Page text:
https://www.eduzhai.net Clinical Medicine and Diagnostics 2018, 8(4): 63-68 DOI: 10.5923/j.cmd.20180804.02 Measurement of Serum Vitamin D25 Level in Normal Egyptian Population Sabila Gomaa Mousa1, Sahar Mohamed Ismail1,*, Nagwa Abd El Ghaffar Mohamed2, Omima Ahmed Abd Allah Hassan3 1Internal Medicine Department, Faculty of Medicine (for girls), Al-Azhar University, Cairo, Egypt 2Clinical and Chemical Pathology Department, National Research Center, Cairo, Egypt 3Internal Medicine Department, Al-Haram hospital, Ministry of Health, Cairo, Egypt Abstract Background: Vitamin D deficiency is a common problem in the world. Leading to osteopenia, osteoporosis, and bone fracture. Objective: we amid to measure serum vitamin D level in healthy Egyptian individuals. Subjects and Methods: Ninety healthy individuals with 45 males (50%) with age ranged 20-59 with mean (35.69 ± 10.64) and 45 females (50%) with age ranged 18-58 years with mean (38.20±11.80) participant in this study, all participants allocated from outpatient clinic for routine checkup of internal medicine department of Al-Zahraa University Hospital of Al-Azhar University and Al-Haram Hospital, Cairo, Egypt. Results: 27 (30.0%), 39 (43.3%) 24 (28.7%) had deficient, insufficient and sufficient vitamin D (vit D), respectively. There was a highly significant reduction in mean (20.05 ± 5.80) of vit D25 in peoples wholly covered by clothes (wear niqab) when compared to mean (25.78 ± 7.71) of vit D25 in peoples not wholly covered by clothes (not wear niqab) (p<0.01). There was a highly significant elevation in the mean (30.76 ± 6.92) of vit D25 of peoples used contraception vs. mean (23.03 ± 7.11) of vit D25 in peoples not used contraception (P<0.01). There was a significant difference between age groups as regard vit D25 individuals with age more than 40 have lowest one (22.19 ± 6.34) followed by age less than 30 (25.39 ± 8.77) while age between 30 to 40 have the highest one (27.18 ± 7.46) (P<0.05). Whereas there was an insignificant reduction in females vs. males. Conclusion: we noticed that the deficiency of vitamin D increased among healthy Egyptian populations, also vitamin D deficiency more common in females, in peoples older than 40 years and peoples wear the niqab. Keywords Normal populations, Vitamin D25 1. Introduction Vitamin D is a fat-soluble vitamin, found in much food as Cod-liver oil, meat, egg, milk products, and mushrooms. It is also produced endogenously when ultraviolet radiation of wavelength 290-320 nm from sunlight stimulates photolysis of 7 dehydrocholesterol [1]. Vitamin D that is coming from sunlight exposure, food, or by drugs supplementation is inactive provitamin, and so it is activated by two hydroxylation processes. The first occurred in the liver by 25 hydroxylase enzymes into 25 hydroxyvitamin D (25(OH) D) and the second hydroxylation by the 1αhydroxylase enzyme to active form 1, 25 hydroxyvitamin D in the kidney [2]. The most important roles of vitamin D is to maintain calcium homeostasis in the body by increasing intestinal * Corresponding author: drsahar25@yahoo.com (Sahar Mohamed Ismail) Published online at https://www.eduzhai.net Copyright © 2018 The Author(s). Published by Scientific & Academic Publishing This work is licensed under the Creative Commons Attribution International License (CC BY). http://creativecommons.org/licenses/by/4.0/ calcium absorption, increasing resorption of bone by increasing osteoclast activity, maintaining blood calcium and phosphate levels for bone formation, and regulate parathyroid hormone production to keep on blood calcium levels [3]. Vitamin D increase intestinal calcium and phosphate absorption; stimulate phosphate reabsorption at renal tubule; stimulate secretion of calcium into the blood from bone. Vitamin D is metabolized in the liver and excreted in urine [4]. Vitamin D3 (VD3) is a potent immunomodulatory steroid hormone, and it has paracrine, autocrine action. The activation of the cellular transcriptional process resulting in the production of beta-defensin and cathelicidin, activating the Th1 pathway, associated with innate immunity against bacteria. Also, the action of vitamin D is associated with adaptive immunity, Th2 response, and production of cytokines as interleukin 4, interleukin 5, and with suppression of Th17 and B lymphocyte [5]. Vitamin D has a role in the regulation of adipogenesis and adipocyte apoptosis by interacting with m VDR. Through it is genomic action; also has a role in the regulation of energy 64 Sabila Gomaa Mousa et al.: Measurement of Serum Vitamin D25 Level in Normal Egyptian Population metabolism by controlling the production of uncoupling proteins and the appetite suppressing hormone leptin [6]. Deficiency of vitamin D is usually due to sunlight unexposure (by topical sunscreen uses, increased melanin pigment, change in latitude, and winter season). Also, due to inadequate diet, malabsorption due to a variety of disease (such as in inflammatory bowel disease, celiac diseases, liver disease, kidney disease and after cholecystectomy), increased requirement, or increased excretion of vitamin D. Keep on blood vitamin D3 at 30 ng/mL or more is mandatory to maintain normal health; by increase vitamin D containing food and by increase sunlight exposure [7]. Vitamin D deficiency is leading to osteopenia, osteoporosis, and increase the risk of bone fracture because of vitamin D deficiency change the mineral metabolism of the body and stimulation of bone resorption [3]. Vitamin D deficiency is related to insulin resistance, impairment in insulin secretion, and impaired glucose homeostasis, and thus increased the risk for type 2 diabetes mellitus (T2DM) [8]. So, we aimed to measure serum vitamin D level in healthy Egyptian individuals. 2. Subjects and Methods 2.1. Subjects A total of 90 healthy individuals with 45 males (50%) with age ranged 20-59 with mean (35.69 ± 10.64)) and 45 females (50%) with age ranged 18-58 years with mean (38.20 ± 11.80) participant in this study, all participants allocated from outpatient clinic for routine checkup of internal medicine of Al-Zahraa University Hospital of Al-Azhar University and Al-Haram Hospital Cairo, Egypt. Informed oral consent was obtained from every individual after explaining the content and implication of the study, which was approved by the local ethical committee at Al-Azhar University. 2.2. Methods Clinical assessment: full medical history and clinical examination were performed to all participants in the study. Also, anthropometric measurement as height, weight, and body mass index was measured for every individual. Laboratory assessment: laboratory test including, complete blood count (CBC), liver function test (Serum albumin, bilirubin, Aspartate aminotransferase (AST), Alanine aminotransferase (ALT) and Alkaline phosphatase), serum urea, and serum creatinine were done for all participant. Also, serum calcium (total and ionized) and serum level of vitamin D25 were done. 2.2.1. Exclusion Criteria We exclude any causes can affect the level of vitamin D such as;  Patients are taking vitamin D supplementation.  Obesity.  Diabetes mellitus patients.  Autoimmune diseases.  Hyperlipidemia.  Cardiovascular diseases patients.  Chronic kidney and chronic liver disease.  History of malignancy.  Thyroid and parathyroid disease. 2.2.2. Sample Collection Five ml of venous blood was collected by venipuncture into plastic serum tubes. Care was taken to avoid hemolysis. Each blood sample was divided into two portions as follows: The first portion (2 ml) blood sample was collected from each patient into EDTA containing tube for estimation of CBC, AND the second portion should be separated from the cells as soon as possible by centrifugation at 3000 xg for 5 minutes. Part of the sera was used immediately for routine laboratory tests (ALT, AST, liver function test, urea, and creatinine). The second part of separated serum was stored at -20°C until analysis of total and ionized calcium and vitamin D. Determination of serum albumin, serum total, and serum ionized calcium were carried out on Dimension RxL Max analyzer (Siemens Healthcare GmbH-Henkestr, Erlangen, Germany) by colorimetric techniques. Serum vitamin D25 was measured by using electro-chemiluminescence binding assay (ECLIA) on Cobas e411 immunoassay analyzer (Roche Diagnostics GmbH, D-68289 Mannheim, Germany). If the vitamin D25 level ≤20 ng/ml recognized as vitamin D25 deficiency, while the level ranged between 21-29 ng/ml defined as vitamin D25 insufficiency, while the sufficient level of vitamin D ≥30 ng/ml [9]. 2.2.3. Statistical Analysis We calculated sample size according to Raosoft, and all statistical calculations were done using SPSS (statistica package for the social science version 25.00) statistical program. At 0.05, 0.01 and 0.001 level of probability [10] was done using non-parametric tests, Mann withny, chi-square (X2) test, Kruskal wills test, and Spearman correlation. The confidence interval was set to 95% and the margin of error accepted was set to 5%. The p-value was considered non significant (NS) at the level of > 0.05, significant at the level of < 0.05, 0.01 and highly significant at the level of < 0.001. 3. Results The clinical and laboratory features are summarized in table (1). A total of 90 normal peoples were included in the study among them, 45 (50%) were males and 45 (50%) were females; the mean vitamin D was (24.75 ± 7.69 ng/ml), the mean Ca was (8.97 ± 0.28 mg/dl), and the mean ionized Ca was (1.21 ± 0.06 mmol/dl) for all peoples. 71 (78.9%) from all studied peoples not covered by clothes (not wear niqab), whereas 19 (21.1%) covered by Clinical Medicine and Diagnostics 2018, 8(4): 63-68 65 clothes. 72 (80.0%) used contraception and 18 (20.0%) not used contraception. As regarding vitamin D status 27 (30.0%), 39 (43.3%), and 24 (28.7%) had deficient, insufficient and sufficient vitamin D, respectively (Table 2). Table (3) shows the results of comparison between sex, age, wholly covered by clothes and use of oral contraception regarding vit D25 we found that highly significant reduction in mean (20.05 ± 5.80) of vit D25 in peoples wholly covered by clothes (wear niqab) when compared to mean (25.78 ± 7.71) of peoples not wholly covered by clothes (not wear niqab) (p<0.01). That table showed there was a highly significant elevation in the mean (30.76 ± 6.92) of vit D25 of peoples used contraception vs. mean (23.03 ± 7.11) not used contraception (P<0.01). Also, we found there was a significant difference between age groups as regard vit D25 individuals with age more than 40 have lowest one (22.19 ± 6.34) followed by age less than 30 (25.39 ± 8.77) while age between 30 to 40 have the highest one (27.18 ± 7.46) (P<0.05). Whereas there was an insignificant reduction in females vs. males. Table (4) shows the results of comparison between sex, age, age group and BMI regarding vit D deficiency, insufficiency and sufficiency we found 17 (63%), 17 (43%), and 11 (45.8%) females had deficient, insufficient, and sufficient vitamin D, respectively whereas 10 (37.0%), 22 (56.4%), and 13 (54.2%) males had deficient, insufficient, and sufficient vitamin D, respectively, with insignificant difference. That table showed 9 (33.3%), 11 (28.2%), and 8 (33.3%) peoples less than 30 years had deficient, insufficient, and sufficient vitamin D, respectively. While 3 (11%), 11 (28.2%), 11 (45.8%) between 30-40 years had deficient, insufficient, and sufficient vitamin D, respectively. While 15 (55.6%), 17 (43.6%), and 5 (20.8%) in peoples more than 40 years had deficient, insufficient, and sufficient vitamin D, respectively with statistically significant difference (p<0.05). In the same table, we notice there was a highly significant difference in mean (27.11 ± 2.29), (25.74 ± 2.15), and (24.67 ± 1.97) of BMI of deficient, insufficient, and sufficient vitamin D, respectively (P<0.01). Table (5) shows 16 (59.3%), 33(84.6%), and 22 (91.7%) individuals not wholly covered by clothes (not wear niqab) had deficient, insufficient, and sufficient vitamin D, respectively. While 11 (40.7%), 6 (15.4%), and 2 (8.3%) wholly covered by clothes had deficient, insufficient, and sufficient vitamin D, respectively with highly significant difference (p<0.01). Also, table (5) also shows 27 (100%), 32 (82.1%), and 13 (54.2%), not take contraception had deficient, insufficient, and sufficient vitamin D, respectively. While zero (0.0%), 7 (17.9%), and 11 (45.8) take, contraception had deficient, insufficient, and sufficient vitamin D, respectively with highly significant difference (P<0.01). There was a highly significant negative correlation between vitamin D and BMI (r=-0.515, P=0.000) while there was a highly significant positive correlation between vit D and ionized Ca (r=0.390, P= 0.000) (Table 6 and Figs. 1 & 2). Table 1. Clinical and laboratory features of studied peoples Parameters Age/year Mean ±SD range Males Sex females BMI Kg/m2 Mean ±SD Range WBCs Mean ±SD Range HB g/dl Mean± SD Range Platelets count Mean ±SD Range ALT IU/L Mean ±SD Range AST IU/L Mean ±SD Range ALP mg/dl Mean ±SD Range Serum Albumin mg/dl Mean ±SD Range Bilirubin total mg/dl Mean ±SD Range Bilirubin direct md/dl Mean ±SD Range Urea mg/dl Mean ± SD Range Creatinine mg/dl Mean ± SD Range Ca total mg/dl Mean ± SD Range Ca Ionized mmol/dl Mean ± SD Range vit D25 ng/dl Mean ± SD Range No. = 90 36.94 ± 11.24 18 – 59 45(50%) 45(50%) 25.87 ± 2.32 20 – 29 7.50 ± 1.47 4.2 – 10 13.87 ± 1.29 11.5 – 19.6 266.16 ± 59.66 169 – 446 26.96 ± 6.91 6 – 45 26.53 ± 7.19 6 – 38 88.54 ± 24.88 47 – 147 4.04 ± 0.38 3.5 – 4.8 0.56 ± 0.20 0.2 – 1 0.20 ± 0.06 0.04 – 0.31 26.84 ± 7.87 12 – 47 0.75 ± 0.19 0.3 – 1 8.97 ± 0.28 8.6 – 9.6 1.21 ± 0.06 1.11 – 1.6 24.57 ± 7.69 12 – 45 Table 2. Number of individual covered by clothes, use of contraception and vitamin D status Wholly covered by clothes (wear niqab) Use of oral contraceptive Vit. D status No Yes No Yes Deficient Insufficient Sufficient No. = 90 71 (78.9%) 19 (21.1%) 72 (80.0%) 18 (20.0%) 27 (30.0%) 39 (43.3%) 24 (26.7%) 66 Sabila Gomaa Mousa et al.: Measurement of Serum Vitamin D25 Level in Normal Egyptian Population Table 3. Comparison between sex, age, covered individual and oral contraceptive regarding vit D25 vit D25 Mean ± SD Range Test value P-value Sig. Females 23.84 ± 8.10 12.00 – 44.00 Sex -0.907• 0.367 NS Males 25.31 ± 7.27 12.00 – 45.00 < 30 yrs 25.39 ± 8.77 12.00 – 45.00 Age groups/year 30 - 40 yrs 27.18 ± 7.46 14.30 – 44.00 3.557•• 0.033 S > 40 yrs 22.19 ± 6.34 12.00 – 38.00 Wholly covered by clothes (wear niqab) No Yes 25.78 ± 7.71 20.05 ± 5.80 12.00 – 45.00 12.00 – 31.30 3.015• 0.003 HS Use of oral contraceptive No 23.03 ± 7.11 12.00 – 45.00 -4.148• 0.000 HS Yes 30.76 ± 6.92 20.00 – 44.00 •: Mann Whitney; ••: Kruskal wills test Table 4. Comparison between sex, age, age group and BMI regarding vit D Deficiency, insufficiency, and sufficiency Deficient vit D Insufficient vit D Sufficient vit D Test value P-value Sig. No. = 27 No. = 39 No. = 24 Females 17 (63.0%) 17 (43.6%) 11 (45.8%) Sex 2.623* 0.269 NS Males 10 (37.0%) 22 (56.4%) 13 (54.2%) Age/year Mean ± SD 38.96 ± 12.14 Range 18 – 56 37.54 ± 12.22 19 – 59 33.71 ± 7.69 20 – 49 1.501• 0.229 NS < 30 yrs 9 (33.3%) 11 (28.2%) 8 (33.3%) Age groups/years 30 - 40 yrs 3 (11.1%) 11 (28.2%) 11 (45.8%) 9.535* 0.049 S > 40 yrs 15 (55.6%) 17 (43.6%) 5 (20.8%) Mean ± SD 27.11 ± 2.29 25.74 ± 2.15 24.67 ± 1.97 BMI 8.340• 0.000 HS Range 20 – 29 20 – 29 22 – 29 NS: Non-significant; S: Significant; HS: Highly significant *: Chi-square test; •: Kruskal wills test Table 5. Comparison between deficient, insufficient, and sufficient vit D regarding covered by clothes and use of oral contraception Parameters Deficient vit D Insufficient vit D Sufficient vit D Test value* P-value Sig. No. = 27 No. = 39 No. = 24 Wholly covered by clothes (wear niqab) No 16 59.3% 33 Yes 11 40.7% 6 84.6% 15.4% 22 91.7% 2 8.3% 9.368 0.009 HS No 27 100.0% 32 Use of oral contraceptive Yes 0 0.0% 7 82.1% 17.9% 13 54.2% 11 45.8% 16.863 0.000 HS *: Chi-square test Figure 1. Correlation between vit D25 and BMI Figure 2. Correlation between vit D25 and ionized Ca Clinical Medicine and Diagnostics 2018, 8(4): 63-68 67 Table 6. Correlation of vitamin D25 level with age, BMI, total and ionized Ca Age /year BMI Ca total mg/dl Ca Ionized mg/dl r -0.181 -0.514** 0.196 0.390** vit D25 P-value 0.089 0.000 0.064 0.000 4. Discussion In the current study, we found vitamin D deficiency [27 (30%)] and insufficiency [39 (34.3%] increased among normal populations, 66 persons from totally 90 studied healthy individuals were within vitamin D deficiency and insufficiency range. Also, we found vitamin D deficiency more common in women’s than men’s. Similar observation has been shown by Hovsepian and his colleagues [11], they were reported the increased prevalence of vitamin D deficiency (50.8%) and insufficiency (19.6%) between adult peoples and also increase between women and younger adult, also they were noticed those females were more exposed to vitamin D-deficient than males, especially for severe vitamin D deficiency whereas no significant difference. Also, Scharla and Scheidt [12] noticed the prevalence of vitamin D among adult population 14-59% with high prevalence in Asian countries. Also similar to our results a study done by Fawzi and his colleagues [13], they found a prevalence of vitamin D deficiency is 79.2% among females, another study done on 75 adolescent females with a mean age of 14–17 years revealed a prevalence of vitamin D deficiency and insufficiency are 21.3% and 24%, respectively [14]. Botros and his colleagues [15] reported the high prevalence of vitamin D deficiency between healthy Egyptian females. 72.6% of the nursing group, 54% of the pregnant group, 72% of the childbearing age group, 39.5% of the elderly group, and 77.2% of the geriatric group. Also, other study noticed the prevalence of decrease vitamin D25 concentration was highly significant in females in comparison to males in Chinese and Malay peoples while in Indians prevalence of decrease vitamin D25 concentration was similar among males and females [16]. Hashemipour et al. [17] reported the prevalence of severe and moderate vitamin D deficiency was 9.5% and 57.6%, respectively. Mild vitamin D deficiency had a prevalence of 14.2%. Furthermore our study showed vitamin D deficiency and insufficiency is increased in all age group but more increase in subject older than 40 years old, the percentage of vitamin D deficiency and insufficient was 15 (55.6%) and 17 (43.6%) the previous study reported the prevalence of vitamin D deficiency ranged between 1.6-14.8% in different age groups in the USA and some Scandinavian countries were vitamin D fortified foodstuffs are available but in other countries where vitamin D supplementation not available, the deficiency more prevalent [18]. Similar results were reported Souberbielle previously and his colleagues [19], they showed that vitamin D deficiency prevalence 14-59.6 in middle age and elderly people. Also, another study was showed increased vitamin D deficiency in elderly [20]. In the current study, we found there was a highly significant decrease of vit D25 in subjects wear the niqab compared to non-wear (p<0.01). Similar results previously reported by Botros and his colleagues [15], they noticed vitamin D was significantly lower in veiled females (16.7 ng/dl) in comparison to non-veiled females (23 ng/dl). Our results showed there was a highly significant increase of vit D25 of subjects take oral contraception compared to subjects not take contraception (P<0.01). Similar results previously reported by Wyon and his colleagues [21], they reported that the contraception that contains estrogen increase serum vitamin D25 level in premenopausal women with a magnified effect in those taking vitamin D supplementation. As regarding BMI, we found when BMI increase the vit D deficiency increase (P<0.01). This is similar to study by Parikh et al. [22] and Lagunova et al. [23], they were found that obesity leads to decrease vitamin D25 levels, increased PTH levels and decreased 1, 25 hydroxyvitamin D levels. Also, Man et al. [16] reported that obesity was related to both vitamin D25 insufficiency and deficiency. Also, we noticed there was a highly significant negative correlation between BMI and vitamin D (r=-0.515, P=0.000). Similar to our finding Ramel et al. [24], they reported that BMI was a significant negative correlation with serum vitamin D25 in hospitalized elderly patients. Obesity decrease fat-soluble vitamin D due to multifactorial causes, accumulation of vitamin D in fatty tissue, and another cause the obese person prefer to stay more time in the home and not exposed to sunlight, hence decrease the production of vitamin D from the skin. Vitamin D deficiency leads to weight gain and obesity due to reducing the leptin which is appetite suppressing hormone [25, 26]. Vitamin D deficiency is increasing among the Egyptian population although Egypt is sunny country this may be due to many factors, uses of topical sunscreen, most women prefer to wear scarf and another cover the face, atmospheric pollution, and increased skin pigmentation in some peoples, insufficient intake of food containing vitamin D, and there is no fortification of food by vitamin D. 5. Conclusions We noticed that the deficiency of vitamin D increased among healthy Egyptian populations, also vitamin D deficiency more common in females, in peoples older than 40 years, and peoples wear the niqab. 68 Sabila Gomaa Mousa et al.: Measurement of Serum Vitamin D25 Level in Normal Egyptian Population 6. Recommendations 1. Another large study in different areas of Egypt to confirm our results. 2. Routine checkup of vitamin D. 3. Fortification of food stuff by vitamin D. [14] Amr N, Hamid A, Sheta M and Elsedfy H (2012). Vitamin D status in healthy Egyptian adolescent girls. Georgian Med News, (210): 65-71. [15] Botros RM, Sabry IM, Abdelbaky RS, Eid YM, Nasr MS and Hendawy LM (2015). Vitamin D deficiency among healthy Egyptian females. Endocrinol Nutr, 62(7): 314-321. REFERENCES [1] Jäpelt RB and Jakobsen J. (2013). Vitamin D in plants: a review of occurrence, analysis, and biosynthesis. Front Plant Sci, 4: 136. [2] Peechakara SV and Pittas AG. (2008). Vitamin D as a potential modifier of diabetes risk. Nat Clin Pract Endocrinol Metab, 4(4): 182-183. [3] Bell TD, Demay MB and Burnett-Bowie SA (2010). The biology and pathology of vitamin D control in bone. J Cell Biochem, 111(1): 7-13. [4] Holick MF (2004). Sunlight and vitamin D for bone health and prevention of autoimmune diseases, cancers, and cardiovascular disease. Am J Clin Nutr, 80(6 Suppl): 1678S-1688S. [5] Shahangian A and Schlosser RJ (2016). Role of Vitamin D in Pathogenesis of Chronic Sinusitis with Nasal Polyposis. Adv Otorhinolaryngol, 79: 86-90. [6] Abbas MA (2017). Physiological functions of Vitamin D in adipose tissue. J Steroid Biochem Mol Biol, 165(Pt B): 369-381. [7] Holick MF (2008). Sunlight, UV-radiation, vitamin D and skin cancer: how much sunlight do we need?. Adv Exp Med Biol, 624: 1-15. [8] Mathieu C (2015). Vitamin D and diabetes: Where do we stand?. Diabetes Res Clin Pract, 108(2): 201-209. [9] Khrutmuang D, Panyakhamlerd K, Chatkittisilpa S, Jaisamrarn U and Taechakraichana N (2016). Effect of multivitamin on serum 25-hydroxy vitamin D level in postmenopausal women: A randomized, double-blind, placebo-controlled trial. Osteoporosis and Sarcopenia, 2(2): 89-93. [10] Snedecor GM and Cochran WG (1982) Statistical methods 7th edition, low a state Univ., Press, Ames. loww3a, USA 325-330. [11] Hovsepian S, Amini M, Aminorroaya A, Amini P and Iraj B (2011). Prevalence of vitamin D deficiency among adult population of Isfahan City, Iran. J Health Popul Nutr, 29(2): 149-155. [12] Scharla SH and Scheidt Nave C (1996). Reference range of 25-hydroxy vitamin D serum concentrations in Germany. Clin Lab, 42: 475-477. [13] Fawzi MM, Swelam E and Said NS (2012). Plasma levels of 25-hydroxyvitamin D and dress style in a sample of Egyptian female university students. Life Science Journal, 9(2): 763-767. [16] Man RE, Li LJ, Cheng CY, Wong TY, Lamoureux E and Sabanayagam C (2017). Prevalence and Determinants of Suboptimal Vitamin D Levels in a Multiethnic Asian Population. Nutrients, 22: 9(3). [17] Hashemipour S, Larijani B, Adibi H, Javadi E, Sedaghat M, Pajouhi M, et al. (2004). Vitamin D deficiency and causative factors in the population of Tehran. BMC Public Health, 4: 38. [18] Chapuy MC, Preziosi P, Maamer M, Arnaud S, Galan P, Hercberg S and Meunier PJ (1997). Prevalence of vitamin D insufficiency in an adult normal population. Osteoporos Int, 7(5): 439-443. [19] Souberbielle JC, Cormier C, Kindermans C, Gao P, Cantor T, Forette F and Baulieu EE (2001). Vitamin D status and redefining serum parathyroid hormone reference range in the elderly. J Clin Endocrinol Metab, 86(7): 3086-3090. [20] Lips P (2001). Vitamin D deficiency and secondary hyperparathyroidism in the elderly: consequences for bone loss and fractures and therapeutic implications. Endocr Rev, 22(4): 477-501. [21] Wyon M, Wolman R, Nevill A, Barber A, Edwards M, Bowd B, et al. (2017). The influence of hormonal contraception on vitamin D supplementation on serum 25(OH)D3 status in premenopausal women: A prospective Double-blind placebo Random controlled trial. J Endocrinal Metabolism, 7(4): 117-121. [22] Parikh SJ, Edelman M, Uwaifo GI, Freedman RJ, Semega-Janneh M, Reynolds J and Yanovski JA. (2004). The relationship between obesity and serum 1,25-dihydroxy vitamin D concentrations in healthy adults. J Clin Endocrinol Metab, 89(3): 1196-1199. [23] Lagunova Z, Porojnicu AC, Lindberg F, Hexeberg S and Moan J (2009). The dependency of vitamin D status on body mass index, gender, age and season. Anticancer Res, 29(9): 3713-3720. [24] Ramel A, Jonsson PV, Bjornsson S and Thorsdottir I (2009). Vitamin D deficiency and nutritional status in elderly hospitalized subjects in Iceland. Public Health Nutr, 12(7): 1001-1005. [25] Scragg R and Camargo CA Jr (2008). Frequency of leisure-time physical activity and serum 25-hydroxyvitamin D levels in the US population: results from the Third National Health and Nutrition Examination Survey. Am J Epidemiol, 168(6): 577-586. [26] Drincic AT, Armas LA, Van Diest EE and Heaney RP (2012). Volumetric dilution, rather than sequestration best explains the low vitamin D status of obesity. Obesity (Silver Spring), 20(7): 1444-1448.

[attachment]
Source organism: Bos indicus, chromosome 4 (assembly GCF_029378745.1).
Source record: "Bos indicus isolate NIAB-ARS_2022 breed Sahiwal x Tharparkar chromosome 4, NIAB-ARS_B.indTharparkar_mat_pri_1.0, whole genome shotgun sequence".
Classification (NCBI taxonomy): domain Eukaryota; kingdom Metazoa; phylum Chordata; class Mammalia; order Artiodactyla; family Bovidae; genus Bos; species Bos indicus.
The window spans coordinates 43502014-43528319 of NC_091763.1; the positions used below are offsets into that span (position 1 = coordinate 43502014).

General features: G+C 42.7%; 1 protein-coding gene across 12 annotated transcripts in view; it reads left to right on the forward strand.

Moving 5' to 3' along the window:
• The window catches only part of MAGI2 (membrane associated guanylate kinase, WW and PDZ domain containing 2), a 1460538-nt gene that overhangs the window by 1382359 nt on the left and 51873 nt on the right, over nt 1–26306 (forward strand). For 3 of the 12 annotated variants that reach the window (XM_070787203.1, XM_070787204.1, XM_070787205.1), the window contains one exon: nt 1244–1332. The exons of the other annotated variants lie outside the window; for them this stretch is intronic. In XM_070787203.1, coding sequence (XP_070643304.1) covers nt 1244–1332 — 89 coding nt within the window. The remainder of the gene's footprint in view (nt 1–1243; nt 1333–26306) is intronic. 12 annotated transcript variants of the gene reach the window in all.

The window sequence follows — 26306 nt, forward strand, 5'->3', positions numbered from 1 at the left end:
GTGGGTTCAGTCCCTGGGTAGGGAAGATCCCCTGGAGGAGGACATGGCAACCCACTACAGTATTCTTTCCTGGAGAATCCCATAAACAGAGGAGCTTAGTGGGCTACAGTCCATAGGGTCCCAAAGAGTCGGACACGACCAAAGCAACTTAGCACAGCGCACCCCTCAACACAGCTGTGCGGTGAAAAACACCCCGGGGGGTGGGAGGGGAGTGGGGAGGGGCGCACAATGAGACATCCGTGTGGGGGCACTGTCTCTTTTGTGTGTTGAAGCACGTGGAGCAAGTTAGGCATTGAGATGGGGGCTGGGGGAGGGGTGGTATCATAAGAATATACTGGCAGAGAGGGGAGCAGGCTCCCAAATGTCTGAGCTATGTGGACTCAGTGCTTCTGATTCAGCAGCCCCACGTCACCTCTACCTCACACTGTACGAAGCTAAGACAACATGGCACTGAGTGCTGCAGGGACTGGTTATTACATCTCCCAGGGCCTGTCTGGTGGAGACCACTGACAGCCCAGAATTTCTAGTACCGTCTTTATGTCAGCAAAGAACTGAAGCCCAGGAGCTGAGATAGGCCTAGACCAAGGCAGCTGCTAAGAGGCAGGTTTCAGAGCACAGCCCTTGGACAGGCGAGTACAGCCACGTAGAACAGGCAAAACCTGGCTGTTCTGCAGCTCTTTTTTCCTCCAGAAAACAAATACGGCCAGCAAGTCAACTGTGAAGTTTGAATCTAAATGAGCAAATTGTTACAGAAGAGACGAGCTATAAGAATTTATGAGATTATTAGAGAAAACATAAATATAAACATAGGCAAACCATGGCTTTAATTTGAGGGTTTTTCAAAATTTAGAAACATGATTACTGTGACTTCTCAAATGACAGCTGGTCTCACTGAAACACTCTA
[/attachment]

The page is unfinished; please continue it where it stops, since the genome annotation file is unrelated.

... pages left unread,continue reading

Document pages: 6 pages

Please select stars to rate!

         

0 comments Sign in to leave a comment.

    Data loading, please wait...
×